from an artical by Erin Plummer in the Meredith News
September 16, 2009
MEREDITH — Eight years after the terrorist attacks of Sept. 11, remembrances and messages of honor and were shared in Hesky Park for the annual commemoration hosted by American Legion Post 33.
“It was a day like this, a little sunnier – the kids were back in school,” said Pat Kelly. “For thousands of people in New York, Washington, Pennsylvania, it was not like any other day. It’s for those reasons we remember those who lost their lives on Sept. 11.”
Kelly asked that people remember those who work on the front lines, such as fire, police, and those fighting overseas.
Traditionally the Fire Department has rung the “Four Fives” in honor of firefighters who were lost. This year, however, a bell was not available and the occasion was instead commemorated with a moment of silence.
“Eight years ago today the United States was rocked by the horror of terrorism,” said Lt. Keith True of the Meredith Police Department, saying terrorism remains on the minds of Americans after Sept. 11. He spoke of how things have changed since Sept. 11.
“Daily when we see men and women in military uniforms we think of the daily loss of life,” he said. “I just ask that as you think of those who lost their lives, those who will make the ultimate sacrifice, everyday you close your eyes if only for a brief moment in prayer and say ‘Thank you, I will not forget,’” True said.
He also spoke of the children who were born in September of 2001 who are now entering third grade.
Meredith Fire Chief Ken Jones recalled traveling by plane this summer for the first time since Sept. 11, 2001 and going through the rigorous security check before boarding. Jones said he did not like the process but later felt he had been selfish.
“What little I had to do to board the plane in my travels (was) very, very little what many families have to do since Sept. 11,” Jones said.
“Today we’re going to hear the words many times, and there is a benefit to the repetition: ‘we shall not forget.’” said Meredith Board of Selectmen Chair Peter Brothers. “As a grateful nation we must express supreme appreciation to those who lost their lives on Sept. 11. Our prayers and appreciation also reaches out to the countless brave and selfless individuals that went out (on response). Please join me in observing this eighth anniversary of Sept. 11.”
“It’s not only this day that we must remember, it’s this day, it’s everyday, it’s our obligation,” said Sen. Jeb Bradley, R-Wolfeboro. “If we forget that freedom is not free our country will no longer be free.”
Bradlety said he was once given a shirt that said “Got Heroes?”
“We know we have heroes they are amongst us everyday, they are out firefighters, our first responders,” Bradley said. “We have our teachers, we have our parents, all of us have those responsibilities to make sure that for those who serve our country and have served our country we take the opportunity to thank them.”
American Legion Post 33 Commander Bob Kennelly said the memorial was mostly done through the work of his wife Kay, who died on July 18.
“She was the glue that put this program together,” he said.
Kennelly said he and his wife retired to Meredith from New York City, where he worked for Con Edison. His nephew Peter Weinberg was working on the 76th floor for a Japanese company when the building was hit. He helped people get out of the building and escaped himself, though two Japanese executives that stayed behind lost their lives.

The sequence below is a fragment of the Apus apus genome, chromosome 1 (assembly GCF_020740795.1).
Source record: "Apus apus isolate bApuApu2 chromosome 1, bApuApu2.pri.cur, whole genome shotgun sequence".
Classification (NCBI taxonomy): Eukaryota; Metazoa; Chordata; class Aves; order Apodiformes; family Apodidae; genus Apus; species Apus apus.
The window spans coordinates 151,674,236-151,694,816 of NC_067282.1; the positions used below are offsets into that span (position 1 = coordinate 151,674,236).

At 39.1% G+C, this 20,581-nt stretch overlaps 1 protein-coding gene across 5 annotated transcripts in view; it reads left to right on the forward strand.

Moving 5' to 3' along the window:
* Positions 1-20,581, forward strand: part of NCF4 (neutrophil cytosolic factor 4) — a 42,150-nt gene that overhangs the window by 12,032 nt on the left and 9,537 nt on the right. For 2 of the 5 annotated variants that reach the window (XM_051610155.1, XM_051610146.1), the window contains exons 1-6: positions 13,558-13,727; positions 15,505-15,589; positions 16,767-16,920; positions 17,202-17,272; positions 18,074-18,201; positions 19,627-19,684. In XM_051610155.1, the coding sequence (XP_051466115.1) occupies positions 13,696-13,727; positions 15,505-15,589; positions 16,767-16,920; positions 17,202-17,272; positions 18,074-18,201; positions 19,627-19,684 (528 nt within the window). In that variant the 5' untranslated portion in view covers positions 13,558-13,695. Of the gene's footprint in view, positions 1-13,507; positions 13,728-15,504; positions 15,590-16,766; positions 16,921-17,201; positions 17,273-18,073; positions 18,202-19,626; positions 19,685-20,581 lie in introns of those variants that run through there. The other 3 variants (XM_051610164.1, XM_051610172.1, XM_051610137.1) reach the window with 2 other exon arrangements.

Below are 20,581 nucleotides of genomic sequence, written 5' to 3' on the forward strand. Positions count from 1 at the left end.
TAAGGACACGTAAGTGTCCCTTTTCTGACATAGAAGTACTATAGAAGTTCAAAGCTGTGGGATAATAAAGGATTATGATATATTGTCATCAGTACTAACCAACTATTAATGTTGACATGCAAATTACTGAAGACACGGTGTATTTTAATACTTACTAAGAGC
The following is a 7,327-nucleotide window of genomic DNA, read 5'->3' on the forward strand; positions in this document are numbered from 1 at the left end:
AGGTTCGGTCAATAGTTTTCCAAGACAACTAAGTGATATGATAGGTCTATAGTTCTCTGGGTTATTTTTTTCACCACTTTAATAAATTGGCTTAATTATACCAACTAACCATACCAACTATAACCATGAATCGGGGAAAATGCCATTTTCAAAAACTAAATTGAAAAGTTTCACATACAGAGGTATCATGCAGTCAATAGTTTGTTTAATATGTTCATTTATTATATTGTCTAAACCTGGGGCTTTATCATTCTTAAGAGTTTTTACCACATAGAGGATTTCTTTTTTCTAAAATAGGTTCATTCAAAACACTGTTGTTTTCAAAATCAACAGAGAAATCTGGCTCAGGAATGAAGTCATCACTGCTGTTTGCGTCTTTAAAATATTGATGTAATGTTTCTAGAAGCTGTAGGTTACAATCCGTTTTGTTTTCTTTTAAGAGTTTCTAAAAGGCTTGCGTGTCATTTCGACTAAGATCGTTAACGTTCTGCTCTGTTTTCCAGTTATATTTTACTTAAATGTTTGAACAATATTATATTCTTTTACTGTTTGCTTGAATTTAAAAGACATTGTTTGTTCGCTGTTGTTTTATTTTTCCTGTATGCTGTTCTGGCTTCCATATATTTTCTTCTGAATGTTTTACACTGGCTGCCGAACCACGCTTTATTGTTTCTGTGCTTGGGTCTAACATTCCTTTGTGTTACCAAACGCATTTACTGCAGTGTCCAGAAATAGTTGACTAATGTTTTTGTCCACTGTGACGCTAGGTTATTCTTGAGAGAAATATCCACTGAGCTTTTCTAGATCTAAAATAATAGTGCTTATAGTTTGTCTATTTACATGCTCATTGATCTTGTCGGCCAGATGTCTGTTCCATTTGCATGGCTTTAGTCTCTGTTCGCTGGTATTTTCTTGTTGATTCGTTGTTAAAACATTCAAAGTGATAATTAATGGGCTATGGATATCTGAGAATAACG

“We knew some of the people who died that day,” Kennelly said. “The terrorists who committed their dastardly acts were not only going after humans, they were going after the American way. We must remember our homefront soldiers. To the victims of 9/11, I promise not to forget. To the families of 9/11 victims, you have my sympathy and my promise that they did not die in vain. (To those in the military) we must be committed to supporting them … and we must not forget their sacrifice.”
Ralph Ascoli lost his sister Debbie Mannetta on Sept. 11, 2001. She was working as a secretary at Carr Futures on the 91st floor of the North Tower when the first plane hit a few months after returning to work after having her daughter and after her husband was promoted to sergeant on the New York Police Department.
“She didn’t know that was the last week she would see her 3-year-old go to nursery school,” Ascoli said.
Ascoli later said someone in the office handed around a phone after the first plane hit and Mannetta briefly spoke to her husband Kenny to tell him she was fine. She was working at the World Trade Center in 1993 when a bomb was set in the garage area and she recalled the mad rush to leave the buildings.
The family did not know where she was until around October of 2001, and her remains were positively identified in June of 2002
Her daughters are now 11 and 8, and her husband retired from the police force to better take care of them.
“It’s everyday, it’s not once a year; you feel it this day more than ever,” Ascoli said. “You think about the girls having to grow up with no mother.”
Ascoli lives in Strafford and said he learned of the Meredith memorial from friend Lainie Rosato, who sang the National Anthem at Friday’s memorial.
Ascoli and Kennelly dropped a wreath in Lake Winnipesaukee in honor of those who lost their lives on Sept. 11.